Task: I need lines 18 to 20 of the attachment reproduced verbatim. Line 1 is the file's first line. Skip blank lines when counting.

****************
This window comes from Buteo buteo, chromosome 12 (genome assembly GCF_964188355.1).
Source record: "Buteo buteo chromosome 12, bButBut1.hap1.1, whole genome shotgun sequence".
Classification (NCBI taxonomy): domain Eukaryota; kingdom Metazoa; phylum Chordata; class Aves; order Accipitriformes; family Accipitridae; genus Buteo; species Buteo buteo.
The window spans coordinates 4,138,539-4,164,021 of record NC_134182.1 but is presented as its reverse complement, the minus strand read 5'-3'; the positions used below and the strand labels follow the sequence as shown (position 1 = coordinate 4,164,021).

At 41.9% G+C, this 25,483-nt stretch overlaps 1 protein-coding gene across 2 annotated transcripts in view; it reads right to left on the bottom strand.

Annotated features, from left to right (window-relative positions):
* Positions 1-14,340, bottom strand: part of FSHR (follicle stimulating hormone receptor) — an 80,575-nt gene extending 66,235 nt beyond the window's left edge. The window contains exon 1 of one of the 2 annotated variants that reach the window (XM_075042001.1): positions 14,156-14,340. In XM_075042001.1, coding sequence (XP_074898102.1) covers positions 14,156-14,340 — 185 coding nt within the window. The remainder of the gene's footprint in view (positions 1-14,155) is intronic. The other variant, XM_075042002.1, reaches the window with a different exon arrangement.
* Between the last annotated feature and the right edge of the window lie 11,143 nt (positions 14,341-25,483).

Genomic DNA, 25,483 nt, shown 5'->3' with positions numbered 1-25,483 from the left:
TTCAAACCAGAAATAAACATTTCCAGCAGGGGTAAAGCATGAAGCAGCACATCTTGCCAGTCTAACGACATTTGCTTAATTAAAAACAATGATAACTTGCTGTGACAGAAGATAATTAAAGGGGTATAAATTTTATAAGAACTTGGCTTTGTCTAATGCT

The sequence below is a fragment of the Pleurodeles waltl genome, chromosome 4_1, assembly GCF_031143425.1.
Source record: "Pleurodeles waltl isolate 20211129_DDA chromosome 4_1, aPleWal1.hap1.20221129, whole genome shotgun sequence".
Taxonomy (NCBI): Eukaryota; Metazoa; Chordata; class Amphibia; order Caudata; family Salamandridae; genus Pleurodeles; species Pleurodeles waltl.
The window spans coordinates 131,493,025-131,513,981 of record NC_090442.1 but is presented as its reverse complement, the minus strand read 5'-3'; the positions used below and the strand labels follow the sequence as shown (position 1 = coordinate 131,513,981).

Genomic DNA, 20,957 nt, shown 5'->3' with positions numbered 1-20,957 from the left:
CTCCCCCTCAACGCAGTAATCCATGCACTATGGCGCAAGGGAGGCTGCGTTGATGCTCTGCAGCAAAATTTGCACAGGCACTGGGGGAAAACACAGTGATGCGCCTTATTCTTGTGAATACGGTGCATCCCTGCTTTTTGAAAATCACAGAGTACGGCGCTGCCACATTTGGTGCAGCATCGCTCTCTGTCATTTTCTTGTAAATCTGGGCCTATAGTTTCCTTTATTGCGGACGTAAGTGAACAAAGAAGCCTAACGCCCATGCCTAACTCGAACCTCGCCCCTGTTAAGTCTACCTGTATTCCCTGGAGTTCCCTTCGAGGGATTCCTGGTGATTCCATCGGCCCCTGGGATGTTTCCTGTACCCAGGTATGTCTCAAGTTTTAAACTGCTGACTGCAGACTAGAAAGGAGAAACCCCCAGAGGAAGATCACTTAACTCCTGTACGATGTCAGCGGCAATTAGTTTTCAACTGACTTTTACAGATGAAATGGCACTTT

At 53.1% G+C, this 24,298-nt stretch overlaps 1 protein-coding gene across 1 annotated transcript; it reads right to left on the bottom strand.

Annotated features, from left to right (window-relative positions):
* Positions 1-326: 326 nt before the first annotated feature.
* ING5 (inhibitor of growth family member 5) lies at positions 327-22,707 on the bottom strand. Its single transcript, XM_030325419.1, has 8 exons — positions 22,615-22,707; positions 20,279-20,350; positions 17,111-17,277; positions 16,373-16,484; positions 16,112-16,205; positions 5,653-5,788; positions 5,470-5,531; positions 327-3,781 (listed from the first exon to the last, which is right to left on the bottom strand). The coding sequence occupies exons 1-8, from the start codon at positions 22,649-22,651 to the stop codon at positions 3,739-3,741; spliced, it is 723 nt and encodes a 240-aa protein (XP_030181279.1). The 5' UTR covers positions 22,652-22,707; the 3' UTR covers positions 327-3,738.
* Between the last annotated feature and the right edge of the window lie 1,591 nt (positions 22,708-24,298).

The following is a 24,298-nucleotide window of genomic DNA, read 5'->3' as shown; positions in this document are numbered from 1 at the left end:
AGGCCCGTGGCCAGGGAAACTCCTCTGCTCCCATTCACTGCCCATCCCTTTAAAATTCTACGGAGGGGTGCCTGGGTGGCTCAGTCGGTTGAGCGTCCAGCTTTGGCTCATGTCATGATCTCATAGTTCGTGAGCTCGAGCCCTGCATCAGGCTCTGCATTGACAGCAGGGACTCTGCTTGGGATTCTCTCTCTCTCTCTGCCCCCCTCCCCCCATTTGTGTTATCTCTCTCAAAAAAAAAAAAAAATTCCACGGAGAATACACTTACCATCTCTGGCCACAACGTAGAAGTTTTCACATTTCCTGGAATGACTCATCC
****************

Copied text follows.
Annotated features, from left to right (window-relative positions):
* Positions 1-326: 326 nt before the first annotated feature.
* ING5 (inhibitor of growth family member 5) lies at positions 327-22,707 on the bottom strand. Its single transcript, XM_030325419.1, has 8 exons — positions 22,615-22,707; positions 20,279-20,350; positions 17,111-17,277; positions 16,373-16,484; positions 16,112-16,205; positions 5,653-5,788; positions 5,470-5,531; positions 327-3,781 (listed from the first exon to the last, which is right to left on the bottom strand). The coding sequence occupies exons 1-8, from the start codon at positions 22,649-22,651 to the stop codon at positions 3,739-3,741; spliced, it is 723 nt and encodes a 240-aa protein (XP_030181279.1). The 5' UTR covers positions 22,652-22,707; the 3' UTR covers positions 327-3,738.